Intellectuals Among the Masses; Or,
What Was Leonard Bast Really Like?


WHEN IT IS published in the United States, John Carey's polemic The Intellectuals and the Masses will probably startle reviewers. It certainly caused a flap when the British edition came out in the summer of 1992. Though an Oxford professor, Carey is a blunt literary populist: he argues that the fundamental motive behind the modernist movement in literature was a corrosive fear and loathing of the masses. Nietzsche, Ortega y Gasset, George Gissing, H. G. Wells, Bernard Shaw, T S. Eliot, Virginia Woolf, Sigmund Freud, Aldous Huxley, Wyndham Lewis, D. H. Lawrence, Ezra Pound, and Graham Greene all strove to preserve a sense of class superiority by reviling the mean suburban man. They convinced themselves that the typical clerk was subhuman, bestial, machinelike, dead inside, a consumer of rubbishy newspapers and canned food. The intellectuals had to create this caricature to maintain social distinctions in an increasingly democratic and educated society. Many of these writers ultimately disposed of the masses through fantasies of wholesale extermination, usually rationalized on eugenic grounds. [1]

Carey offers us, then, a sociological theory of taste. Until the early nineteenth century, literacy alone was enough to confer some intellectual distinction. As literacy spread and books proliferated, the intellectuals, to preserve caste, began to insist that they didn't just read books, they read Literature. By the early twentieth century, however, the masses were reading Literature too: the Board Schools had given them some introduction to Milton and Shakespeare, and they were buying the shilling classics of Everyman's Library by the millions. The intellectuals were hardly pleased by this democratization of culture: it is telling that the epithet they loved to spit at the masses was not "uneducated," but "half-educated." These writers could feel a patronizing fondness for ignorant peasants who stayed down on the farm; but the peasants had come to the cities and gotten educated after a fashion, and more and more of them were reading serious books.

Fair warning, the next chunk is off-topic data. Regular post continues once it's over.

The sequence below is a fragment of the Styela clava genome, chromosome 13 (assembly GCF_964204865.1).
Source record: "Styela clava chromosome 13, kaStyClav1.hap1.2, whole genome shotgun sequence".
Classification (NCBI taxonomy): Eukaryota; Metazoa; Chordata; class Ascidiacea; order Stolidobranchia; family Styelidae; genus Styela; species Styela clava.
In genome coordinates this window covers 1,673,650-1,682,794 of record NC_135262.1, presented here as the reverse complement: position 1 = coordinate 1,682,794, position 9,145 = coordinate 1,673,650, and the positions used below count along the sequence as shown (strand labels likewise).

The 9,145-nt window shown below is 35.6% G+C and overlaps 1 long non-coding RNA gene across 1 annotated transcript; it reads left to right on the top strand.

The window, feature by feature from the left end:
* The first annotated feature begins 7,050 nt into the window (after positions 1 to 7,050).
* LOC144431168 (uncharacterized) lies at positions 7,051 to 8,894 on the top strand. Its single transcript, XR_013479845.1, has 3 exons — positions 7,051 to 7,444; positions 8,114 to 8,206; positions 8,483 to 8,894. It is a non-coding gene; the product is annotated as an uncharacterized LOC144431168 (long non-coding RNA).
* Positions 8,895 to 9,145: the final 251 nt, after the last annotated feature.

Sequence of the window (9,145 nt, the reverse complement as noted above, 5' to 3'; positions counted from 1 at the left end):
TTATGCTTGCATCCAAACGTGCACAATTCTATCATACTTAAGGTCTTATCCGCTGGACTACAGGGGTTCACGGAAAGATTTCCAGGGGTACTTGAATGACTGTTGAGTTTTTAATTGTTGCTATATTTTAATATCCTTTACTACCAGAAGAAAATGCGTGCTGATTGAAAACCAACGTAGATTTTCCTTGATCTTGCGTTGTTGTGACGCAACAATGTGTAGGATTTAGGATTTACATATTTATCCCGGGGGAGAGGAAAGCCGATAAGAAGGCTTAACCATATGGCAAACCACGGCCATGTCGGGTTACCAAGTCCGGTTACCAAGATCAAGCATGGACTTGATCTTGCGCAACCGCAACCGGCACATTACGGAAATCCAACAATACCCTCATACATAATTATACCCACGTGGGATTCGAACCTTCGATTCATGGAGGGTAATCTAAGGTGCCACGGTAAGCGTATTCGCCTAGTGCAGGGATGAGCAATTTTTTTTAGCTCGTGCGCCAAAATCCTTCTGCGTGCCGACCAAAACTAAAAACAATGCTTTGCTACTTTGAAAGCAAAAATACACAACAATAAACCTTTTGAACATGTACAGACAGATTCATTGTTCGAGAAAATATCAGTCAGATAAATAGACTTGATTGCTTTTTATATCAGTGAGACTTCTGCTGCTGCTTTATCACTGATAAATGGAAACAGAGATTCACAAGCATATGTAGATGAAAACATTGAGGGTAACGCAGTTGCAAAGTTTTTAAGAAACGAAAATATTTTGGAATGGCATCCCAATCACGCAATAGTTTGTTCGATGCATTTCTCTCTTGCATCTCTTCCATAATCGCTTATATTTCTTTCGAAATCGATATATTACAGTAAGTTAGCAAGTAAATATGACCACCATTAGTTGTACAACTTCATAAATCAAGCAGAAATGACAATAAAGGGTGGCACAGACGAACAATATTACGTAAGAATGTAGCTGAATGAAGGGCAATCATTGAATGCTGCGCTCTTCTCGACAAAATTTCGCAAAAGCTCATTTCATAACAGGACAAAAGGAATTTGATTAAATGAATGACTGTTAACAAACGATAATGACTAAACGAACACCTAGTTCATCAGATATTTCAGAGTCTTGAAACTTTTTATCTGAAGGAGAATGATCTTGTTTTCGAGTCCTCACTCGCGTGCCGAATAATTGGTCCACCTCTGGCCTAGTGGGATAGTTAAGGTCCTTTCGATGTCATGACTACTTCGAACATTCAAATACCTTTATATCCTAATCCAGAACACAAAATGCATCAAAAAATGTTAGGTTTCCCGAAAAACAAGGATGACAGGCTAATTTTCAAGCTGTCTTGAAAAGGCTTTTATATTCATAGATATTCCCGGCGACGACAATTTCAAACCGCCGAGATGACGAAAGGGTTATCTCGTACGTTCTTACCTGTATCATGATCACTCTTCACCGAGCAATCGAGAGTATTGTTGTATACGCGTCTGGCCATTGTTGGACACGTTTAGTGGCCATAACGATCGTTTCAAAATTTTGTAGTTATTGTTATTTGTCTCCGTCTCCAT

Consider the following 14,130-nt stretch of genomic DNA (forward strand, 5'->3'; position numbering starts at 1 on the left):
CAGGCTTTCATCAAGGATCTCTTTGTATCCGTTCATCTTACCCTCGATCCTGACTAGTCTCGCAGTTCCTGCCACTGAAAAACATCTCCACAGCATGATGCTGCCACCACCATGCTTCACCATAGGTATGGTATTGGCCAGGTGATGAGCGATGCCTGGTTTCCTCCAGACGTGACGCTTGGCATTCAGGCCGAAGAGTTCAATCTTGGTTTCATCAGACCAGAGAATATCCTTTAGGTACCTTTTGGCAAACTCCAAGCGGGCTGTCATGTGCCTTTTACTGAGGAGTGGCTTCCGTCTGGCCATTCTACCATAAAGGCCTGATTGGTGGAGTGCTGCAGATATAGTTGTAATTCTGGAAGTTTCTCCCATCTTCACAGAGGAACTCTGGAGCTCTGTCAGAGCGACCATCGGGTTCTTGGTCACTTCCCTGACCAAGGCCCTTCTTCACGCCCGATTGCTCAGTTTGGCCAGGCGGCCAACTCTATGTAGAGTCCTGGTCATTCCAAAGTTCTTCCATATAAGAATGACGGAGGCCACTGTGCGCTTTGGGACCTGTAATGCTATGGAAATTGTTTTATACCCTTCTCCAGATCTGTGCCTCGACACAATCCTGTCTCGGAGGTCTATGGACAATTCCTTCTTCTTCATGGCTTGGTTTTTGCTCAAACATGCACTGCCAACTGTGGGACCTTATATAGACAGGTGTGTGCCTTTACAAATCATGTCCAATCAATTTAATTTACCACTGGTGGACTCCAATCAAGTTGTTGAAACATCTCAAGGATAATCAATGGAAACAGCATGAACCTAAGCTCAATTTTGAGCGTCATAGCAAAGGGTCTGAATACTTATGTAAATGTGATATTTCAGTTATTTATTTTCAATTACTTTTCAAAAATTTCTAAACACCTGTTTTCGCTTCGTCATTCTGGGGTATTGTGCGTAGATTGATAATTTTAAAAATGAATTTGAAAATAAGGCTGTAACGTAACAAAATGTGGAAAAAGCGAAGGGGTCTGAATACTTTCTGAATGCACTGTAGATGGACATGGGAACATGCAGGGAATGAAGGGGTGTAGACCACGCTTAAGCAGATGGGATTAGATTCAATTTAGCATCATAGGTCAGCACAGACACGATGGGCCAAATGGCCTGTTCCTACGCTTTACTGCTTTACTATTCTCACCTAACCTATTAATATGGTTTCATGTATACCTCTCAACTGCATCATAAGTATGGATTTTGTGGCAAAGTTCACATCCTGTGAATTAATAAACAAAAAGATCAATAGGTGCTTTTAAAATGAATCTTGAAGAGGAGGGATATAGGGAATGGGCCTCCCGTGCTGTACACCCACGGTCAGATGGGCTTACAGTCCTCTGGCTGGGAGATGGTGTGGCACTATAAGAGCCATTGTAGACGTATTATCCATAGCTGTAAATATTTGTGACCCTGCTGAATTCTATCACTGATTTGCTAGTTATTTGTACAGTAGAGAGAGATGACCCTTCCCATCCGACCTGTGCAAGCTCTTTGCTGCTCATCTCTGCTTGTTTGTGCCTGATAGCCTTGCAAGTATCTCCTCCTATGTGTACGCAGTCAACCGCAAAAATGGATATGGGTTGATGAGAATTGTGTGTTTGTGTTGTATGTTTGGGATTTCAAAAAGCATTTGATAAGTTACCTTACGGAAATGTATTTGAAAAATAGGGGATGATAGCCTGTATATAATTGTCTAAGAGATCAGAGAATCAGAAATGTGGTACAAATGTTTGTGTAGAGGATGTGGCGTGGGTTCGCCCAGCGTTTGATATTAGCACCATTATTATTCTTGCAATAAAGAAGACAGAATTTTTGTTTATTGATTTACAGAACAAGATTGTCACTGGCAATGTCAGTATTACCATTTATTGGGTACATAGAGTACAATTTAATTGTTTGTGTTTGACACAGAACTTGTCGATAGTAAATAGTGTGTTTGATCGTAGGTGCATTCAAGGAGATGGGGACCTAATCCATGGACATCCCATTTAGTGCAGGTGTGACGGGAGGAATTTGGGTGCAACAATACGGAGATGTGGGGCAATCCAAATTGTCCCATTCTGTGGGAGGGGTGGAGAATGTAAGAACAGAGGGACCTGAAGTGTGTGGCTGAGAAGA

Under those circumstances, the intellectuals could maintain their place in the class hierarchy only by inventing modernism. They had to create works that were deliberately obscureso inaccessible that, in effect, they rendered the common reader illiterate once again. It was the only way they could reverse the effects of universal education and put the masses in their place. In her modernist manifesto "Mr. Bennett and Mrs. Brown" (1914), Virginia Woolf sneered at Arnold Bennett because he continued to write for a popular audience (and Bennett, as one might guess, is one of Carey's favorite novelists). Even more revealing is Mrs. Woolf's dismissal of Ulysses: precisely because it was the most literate novel of the century, she called it an "illiterate, underbred book," and she damned Joyce by comparing him to "a self-taught working man, and we all know how distressing they are, how egotistic, insistent, raw, striking, and ultimately nauseating. . . . I'm reminded all the time of some callow board school boy." [2]